The good news is there is no need to reinvent eDiscovery, or learn a whole new set of skills to help drive new workflows.  The knowledge, tools and approaches for litigation matters can be used creatively to create a review set more in line with what would be expected in a more typical litigation discovery case.

Strategic Applications of eDiscovery Technologies:

Several years ago I was a member of a team of lawyers hired to represent a client who had recently been dawn raided.  The client had no understanding of any nefarious behaviour that their employees may be engaged in, but as authorities are not in the business of knocking on doors without due cause, there was a level of concern.  Ultimately half a million documents across a ten-year time frame were seized and the corporation wanted to identify whether or not they should file for leniency.  The organisation was raided by the competition regulator in the jurisdiction, however, knowing the type of matter was not enough to determine the best options to start an investigation.  We needed to identify relevant information and lines of enquiry quickly.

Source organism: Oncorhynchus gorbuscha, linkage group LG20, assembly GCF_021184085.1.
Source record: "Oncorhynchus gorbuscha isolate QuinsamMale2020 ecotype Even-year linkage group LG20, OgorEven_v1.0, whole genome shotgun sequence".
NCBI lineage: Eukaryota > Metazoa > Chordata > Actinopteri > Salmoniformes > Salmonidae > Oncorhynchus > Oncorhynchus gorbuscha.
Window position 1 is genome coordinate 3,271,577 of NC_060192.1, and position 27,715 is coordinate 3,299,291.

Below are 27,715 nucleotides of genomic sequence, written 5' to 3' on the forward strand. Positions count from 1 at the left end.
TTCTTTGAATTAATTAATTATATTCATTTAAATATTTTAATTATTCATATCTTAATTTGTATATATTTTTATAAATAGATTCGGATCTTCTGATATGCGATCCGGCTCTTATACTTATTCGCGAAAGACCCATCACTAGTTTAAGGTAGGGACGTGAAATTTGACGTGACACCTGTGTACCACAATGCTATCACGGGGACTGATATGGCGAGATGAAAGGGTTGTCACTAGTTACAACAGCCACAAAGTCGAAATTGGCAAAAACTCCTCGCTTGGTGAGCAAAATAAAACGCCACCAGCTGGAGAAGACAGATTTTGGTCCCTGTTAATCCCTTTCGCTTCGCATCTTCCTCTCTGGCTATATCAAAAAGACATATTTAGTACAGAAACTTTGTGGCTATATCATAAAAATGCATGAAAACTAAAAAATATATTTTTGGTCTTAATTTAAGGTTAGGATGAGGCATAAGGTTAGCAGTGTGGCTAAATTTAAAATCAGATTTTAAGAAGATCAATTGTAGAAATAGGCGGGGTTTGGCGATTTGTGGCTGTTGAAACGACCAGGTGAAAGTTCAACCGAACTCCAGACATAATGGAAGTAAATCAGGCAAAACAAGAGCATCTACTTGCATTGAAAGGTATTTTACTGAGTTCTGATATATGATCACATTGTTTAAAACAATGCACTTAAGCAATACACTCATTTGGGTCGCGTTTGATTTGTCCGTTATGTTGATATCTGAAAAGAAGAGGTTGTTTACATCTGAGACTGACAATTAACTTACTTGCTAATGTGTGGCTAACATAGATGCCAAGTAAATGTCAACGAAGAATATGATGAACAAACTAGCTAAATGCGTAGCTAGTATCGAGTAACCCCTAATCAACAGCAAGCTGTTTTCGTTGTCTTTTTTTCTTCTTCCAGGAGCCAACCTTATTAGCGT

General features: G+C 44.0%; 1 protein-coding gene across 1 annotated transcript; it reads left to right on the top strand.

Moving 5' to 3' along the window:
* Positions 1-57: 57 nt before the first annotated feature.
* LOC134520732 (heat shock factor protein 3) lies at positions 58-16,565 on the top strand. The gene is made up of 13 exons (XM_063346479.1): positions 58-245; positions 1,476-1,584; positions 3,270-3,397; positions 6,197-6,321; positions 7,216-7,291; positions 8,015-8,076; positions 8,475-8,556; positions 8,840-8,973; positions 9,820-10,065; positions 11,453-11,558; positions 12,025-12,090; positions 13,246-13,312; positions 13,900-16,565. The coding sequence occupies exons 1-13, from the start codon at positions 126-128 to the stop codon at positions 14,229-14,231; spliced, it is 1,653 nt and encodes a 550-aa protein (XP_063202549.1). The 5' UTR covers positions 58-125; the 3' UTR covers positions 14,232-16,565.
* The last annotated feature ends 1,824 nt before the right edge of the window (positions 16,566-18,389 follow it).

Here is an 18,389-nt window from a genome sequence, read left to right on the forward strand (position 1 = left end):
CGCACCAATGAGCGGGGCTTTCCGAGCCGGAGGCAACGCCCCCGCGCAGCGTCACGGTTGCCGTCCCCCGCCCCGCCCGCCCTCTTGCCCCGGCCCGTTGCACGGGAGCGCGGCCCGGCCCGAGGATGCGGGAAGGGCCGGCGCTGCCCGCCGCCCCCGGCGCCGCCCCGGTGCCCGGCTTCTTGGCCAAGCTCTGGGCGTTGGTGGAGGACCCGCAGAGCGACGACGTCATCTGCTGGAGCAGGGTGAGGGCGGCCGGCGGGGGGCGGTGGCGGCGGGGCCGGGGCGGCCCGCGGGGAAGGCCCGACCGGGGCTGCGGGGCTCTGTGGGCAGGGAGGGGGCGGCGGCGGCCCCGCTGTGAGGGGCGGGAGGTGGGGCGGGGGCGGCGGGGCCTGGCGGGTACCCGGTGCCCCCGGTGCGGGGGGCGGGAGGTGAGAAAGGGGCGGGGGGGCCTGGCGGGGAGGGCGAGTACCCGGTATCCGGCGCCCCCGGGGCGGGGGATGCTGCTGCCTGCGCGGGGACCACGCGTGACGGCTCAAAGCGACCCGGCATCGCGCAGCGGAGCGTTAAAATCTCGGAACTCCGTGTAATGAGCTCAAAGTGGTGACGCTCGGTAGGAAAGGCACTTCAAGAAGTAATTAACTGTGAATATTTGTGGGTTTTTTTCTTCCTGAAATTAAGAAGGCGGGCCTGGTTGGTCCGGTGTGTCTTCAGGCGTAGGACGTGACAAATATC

In addressing the “when” in any given scenario, it is important to consider methods to narrow the scope.  Unlike in litigation, at this stage the goal is not to find everything, it is to find something – A starting point.  Knowing this was a competition investigation, the legal team requested the dates of various trade shows over the course of a year.  The reason being that events such as trade shows provide a forum and opportunity for anticompetitive behaviour and are thus a good starting point to get attorney eyes on documents quickly.  We isolated communications two weeks before and two weeks after the specific dates creating a tiny subset of documents to review first.  This strategy ultimately led not only to an understanding of what the infringement under investigation might have been, but also who was likely involved.